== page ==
After the last global mass extinction, 66 million years ago, most of the plankton that survived were those able to capture food to eat, according to a study led by UCL and University of Southampton researchers. The findings, published in Science Advances , support the theory that darkness drove the global extinctions, after an asteroid impact, as plankton and plants would not have been able to use photosynthesis to get their energy from the sun.

Life Sciences - Paleontology - 28.10.2020
Giant lizards learnt to fly over millions of years
Pterodactyls and related winged reptiles that lived alongside the dinosaurs steadily improved their ability to fly, becoming the deadly masters of the sky, over the course of millions of years. A new study, '150 million years of sustained increase in pterosaur flight efficiency' , published in the journal Nature has shown that pterosaurs - a group of creatures that became Earth's first flying vertebrates - evolved to improve their flight performance over their 150 million-year existence, before going extinct at the same time as dinosaurs 66 million years ago.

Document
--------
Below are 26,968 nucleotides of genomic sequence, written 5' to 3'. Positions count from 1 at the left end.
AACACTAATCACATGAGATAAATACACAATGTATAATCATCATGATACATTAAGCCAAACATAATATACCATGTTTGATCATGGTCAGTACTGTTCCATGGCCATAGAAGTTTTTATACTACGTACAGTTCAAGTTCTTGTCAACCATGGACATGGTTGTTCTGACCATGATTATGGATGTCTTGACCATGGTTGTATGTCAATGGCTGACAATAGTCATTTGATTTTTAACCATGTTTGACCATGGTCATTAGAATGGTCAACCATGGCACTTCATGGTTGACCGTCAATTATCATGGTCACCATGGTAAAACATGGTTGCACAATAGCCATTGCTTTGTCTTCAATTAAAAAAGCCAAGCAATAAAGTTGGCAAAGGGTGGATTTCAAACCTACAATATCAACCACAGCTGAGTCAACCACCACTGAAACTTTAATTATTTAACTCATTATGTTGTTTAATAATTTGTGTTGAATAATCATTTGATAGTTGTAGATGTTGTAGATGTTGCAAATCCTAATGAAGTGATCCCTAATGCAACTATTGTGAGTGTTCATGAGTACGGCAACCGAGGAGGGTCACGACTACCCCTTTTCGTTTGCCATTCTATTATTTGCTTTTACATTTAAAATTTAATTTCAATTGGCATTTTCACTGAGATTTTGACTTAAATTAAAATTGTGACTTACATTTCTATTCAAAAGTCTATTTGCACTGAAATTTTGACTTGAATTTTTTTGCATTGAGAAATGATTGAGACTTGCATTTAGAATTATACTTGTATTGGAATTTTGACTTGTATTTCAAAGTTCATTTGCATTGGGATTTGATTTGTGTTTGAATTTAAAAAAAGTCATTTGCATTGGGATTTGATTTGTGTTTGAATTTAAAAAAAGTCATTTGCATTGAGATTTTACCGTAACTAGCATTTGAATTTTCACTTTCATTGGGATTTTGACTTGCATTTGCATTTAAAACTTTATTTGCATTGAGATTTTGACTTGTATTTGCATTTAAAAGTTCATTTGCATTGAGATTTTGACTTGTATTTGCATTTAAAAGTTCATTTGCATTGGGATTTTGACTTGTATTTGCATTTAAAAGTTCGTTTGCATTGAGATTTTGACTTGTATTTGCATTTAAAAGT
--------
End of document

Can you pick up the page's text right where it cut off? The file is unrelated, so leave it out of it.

Life Sciences - Paleontology - 28.10.2020
Pterosaurs undergo dental examination to reveal clues about diets and lifestyles
Microscopic analysis of the teeth of pterosaurs has revealed new insights into the diets and behaviours of Earth's earliest flying reptiles. Researchers at the University of Leicester's Centre for Palaeobiology Research and the University of Birmingham used dental microwear analysis to look at the wear patterns still visible on the teeth of 17 different species of pterosaur.